Figure 2: The author fighting a tuna as the sun goes down!
When the captain finally asked if I was ready to catch one, it almost caught me off-guard. I was having so much fun just watching these fish swim, eating our bait next to the boat, that the thought of leaving it behind was almost sad. After a few more tosses, we decided it was time.
Figure 3: What an incredible fish!
It only took a few seconds before one of the huge fish took the bait and promptly took half of the spool with it.  Even 60 pounds of drag could not tame this fish. After about 45 minutes of battle, the fish finally rolled next to the boat. I found that one really cannot appreciate the truly incredible size of these fish until one gets to see them boat-side, clear as day. I could not believe it – I put my hand on the gill plate of the fish and found that my hand was just larger than the eye of the fish. 

Figure 4: I guess he's ready to go!
After some photos, the fish gave a strong kick to let us know that he was ready to be released. As it swam away, I could not help but wonder what was next for it. Would it continue feeding on the bank, or would it begin its journey down to the Gulf of Mexico to begin breeding? Or would it make the transatlantic journey to the Mediterranean Sea? I guess it is the wonder, intrigue, and amazement that keeps us coming back day after day and year after year. The next few days were just as good as the first. The fish continued to put on a show and just like the captain had said, it never got old. I cannot wait to go back again next year!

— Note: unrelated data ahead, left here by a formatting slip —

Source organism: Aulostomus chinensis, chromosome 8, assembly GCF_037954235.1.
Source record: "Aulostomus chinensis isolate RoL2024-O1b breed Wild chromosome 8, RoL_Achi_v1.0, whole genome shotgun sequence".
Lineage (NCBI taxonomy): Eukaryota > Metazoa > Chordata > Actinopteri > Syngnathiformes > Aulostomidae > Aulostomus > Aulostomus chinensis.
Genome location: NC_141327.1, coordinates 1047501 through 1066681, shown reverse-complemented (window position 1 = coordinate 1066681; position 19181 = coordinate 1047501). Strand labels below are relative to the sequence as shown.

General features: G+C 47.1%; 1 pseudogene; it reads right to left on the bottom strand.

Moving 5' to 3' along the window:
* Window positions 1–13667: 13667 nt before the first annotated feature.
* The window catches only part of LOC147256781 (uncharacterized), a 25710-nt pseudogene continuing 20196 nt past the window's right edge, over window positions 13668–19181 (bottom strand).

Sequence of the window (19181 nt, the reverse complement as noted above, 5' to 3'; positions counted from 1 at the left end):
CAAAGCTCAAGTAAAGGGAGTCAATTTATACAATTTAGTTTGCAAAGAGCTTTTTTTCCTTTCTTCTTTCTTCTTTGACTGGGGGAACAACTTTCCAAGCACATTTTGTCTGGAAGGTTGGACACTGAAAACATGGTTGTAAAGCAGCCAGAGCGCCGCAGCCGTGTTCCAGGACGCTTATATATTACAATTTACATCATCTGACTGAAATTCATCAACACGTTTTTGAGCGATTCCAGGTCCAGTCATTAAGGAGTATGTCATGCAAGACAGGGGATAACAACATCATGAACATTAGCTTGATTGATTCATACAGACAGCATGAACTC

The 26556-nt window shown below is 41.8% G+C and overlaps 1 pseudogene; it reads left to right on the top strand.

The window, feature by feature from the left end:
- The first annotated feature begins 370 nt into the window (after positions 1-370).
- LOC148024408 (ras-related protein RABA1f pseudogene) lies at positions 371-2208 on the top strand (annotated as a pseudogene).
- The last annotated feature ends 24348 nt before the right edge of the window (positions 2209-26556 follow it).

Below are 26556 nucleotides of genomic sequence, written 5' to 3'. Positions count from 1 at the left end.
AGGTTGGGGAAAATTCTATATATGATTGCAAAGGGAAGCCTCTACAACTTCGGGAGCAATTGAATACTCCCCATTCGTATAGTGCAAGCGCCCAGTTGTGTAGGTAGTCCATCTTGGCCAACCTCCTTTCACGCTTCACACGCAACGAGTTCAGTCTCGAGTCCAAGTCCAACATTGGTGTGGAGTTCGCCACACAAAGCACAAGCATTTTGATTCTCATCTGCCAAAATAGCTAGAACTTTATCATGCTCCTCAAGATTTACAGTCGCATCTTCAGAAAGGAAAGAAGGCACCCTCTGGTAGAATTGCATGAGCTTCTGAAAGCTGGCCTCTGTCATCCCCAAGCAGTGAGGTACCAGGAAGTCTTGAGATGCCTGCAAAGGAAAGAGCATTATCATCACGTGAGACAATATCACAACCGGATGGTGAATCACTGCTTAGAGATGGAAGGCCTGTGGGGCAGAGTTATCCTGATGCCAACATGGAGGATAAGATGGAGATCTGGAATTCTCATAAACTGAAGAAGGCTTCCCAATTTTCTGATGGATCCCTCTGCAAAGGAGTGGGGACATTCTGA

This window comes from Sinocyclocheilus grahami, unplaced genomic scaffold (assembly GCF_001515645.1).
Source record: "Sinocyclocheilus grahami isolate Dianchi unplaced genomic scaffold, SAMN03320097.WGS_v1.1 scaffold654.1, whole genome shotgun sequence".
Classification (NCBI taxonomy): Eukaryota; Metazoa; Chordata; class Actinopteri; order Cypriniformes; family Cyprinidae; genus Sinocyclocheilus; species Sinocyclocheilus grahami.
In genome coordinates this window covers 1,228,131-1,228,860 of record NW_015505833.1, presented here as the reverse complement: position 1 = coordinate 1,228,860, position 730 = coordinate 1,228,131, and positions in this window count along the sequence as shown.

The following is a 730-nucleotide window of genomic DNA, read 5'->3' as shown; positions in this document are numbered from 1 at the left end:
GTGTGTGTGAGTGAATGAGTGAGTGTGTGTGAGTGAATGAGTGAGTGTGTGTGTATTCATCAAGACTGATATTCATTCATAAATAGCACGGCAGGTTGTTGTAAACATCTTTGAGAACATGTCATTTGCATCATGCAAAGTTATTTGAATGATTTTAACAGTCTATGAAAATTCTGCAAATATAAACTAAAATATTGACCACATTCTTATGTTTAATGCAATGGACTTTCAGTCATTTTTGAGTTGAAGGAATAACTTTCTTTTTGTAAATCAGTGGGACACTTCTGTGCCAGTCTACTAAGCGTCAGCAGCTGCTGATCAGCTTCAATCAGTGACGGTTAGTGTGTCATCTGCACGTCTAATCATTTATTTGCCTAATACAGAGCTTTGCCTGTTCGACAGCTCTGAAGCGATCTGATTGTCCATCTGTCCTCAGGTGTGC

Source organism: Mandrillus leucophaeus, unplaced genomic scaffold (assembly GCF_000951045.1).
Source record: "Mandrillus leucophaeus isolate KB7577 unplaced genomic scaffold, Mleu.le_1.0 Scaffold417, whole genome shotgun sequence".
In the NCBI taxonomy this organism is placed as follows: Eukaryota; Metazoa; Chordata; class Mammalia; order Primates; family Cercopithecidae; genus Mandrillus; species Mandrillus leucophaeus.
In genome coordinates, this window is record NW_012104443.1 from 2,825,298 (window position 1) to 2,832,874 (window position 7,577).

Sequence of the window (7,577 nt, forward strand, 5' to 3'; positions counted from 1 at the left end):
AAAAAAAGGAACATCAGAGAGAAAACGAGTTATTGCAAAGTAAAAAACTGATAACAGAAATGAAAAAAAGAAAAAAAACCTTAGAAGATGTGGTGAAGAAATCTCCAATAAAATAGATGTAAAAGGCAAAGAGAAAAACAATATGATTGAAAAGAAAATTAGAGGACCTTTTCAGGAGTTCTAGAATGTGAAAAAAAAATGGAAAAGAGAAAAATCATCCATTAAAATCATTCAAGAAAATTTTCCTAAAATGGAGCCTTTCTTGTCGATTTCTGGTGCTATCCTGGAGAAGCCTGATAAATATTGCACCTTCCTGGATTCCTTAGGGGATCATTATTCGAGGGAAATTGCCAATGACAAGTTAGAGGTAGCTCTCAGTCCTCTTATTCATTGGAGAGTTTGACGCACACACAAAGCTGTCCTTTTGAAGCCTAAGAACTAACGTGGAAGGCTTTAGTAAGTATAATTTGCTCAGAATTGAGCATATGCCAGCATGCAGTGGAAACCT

-Dr. George L. Shillinger

Wednesday, September 26, 2012

5 Bluefin Tagged on Day 2

Dr. Steve Wilson tags another giant bluefin in Canada's Gulf of St. Lawrence.
On Canada 2012's 2nd day on the water, we met a Canadian film crew out on Fishermen's Bank and they came aboard to document our tagging work. With 3 boat's fishing, it only took less than an hour before the F/V Nicole Brandy had hooked-up. Another was caught at lunchtime and 3 more were hooked late in the day alongside a herring boat hauling its net. The fish ranged in size from 222 to 283 cm. As we started heading back to Port Hood, sea conditions began to deteriorate and we would be kept ashore for several days.

-Dr. Steven Wilson

Tuesday, September 25, 2012

Canada 2012

Dr. Steve Wilson inserts a Wildlife Computer mini-pat, while Captain Dennis Cameron irrigates the bluefin tuna's gills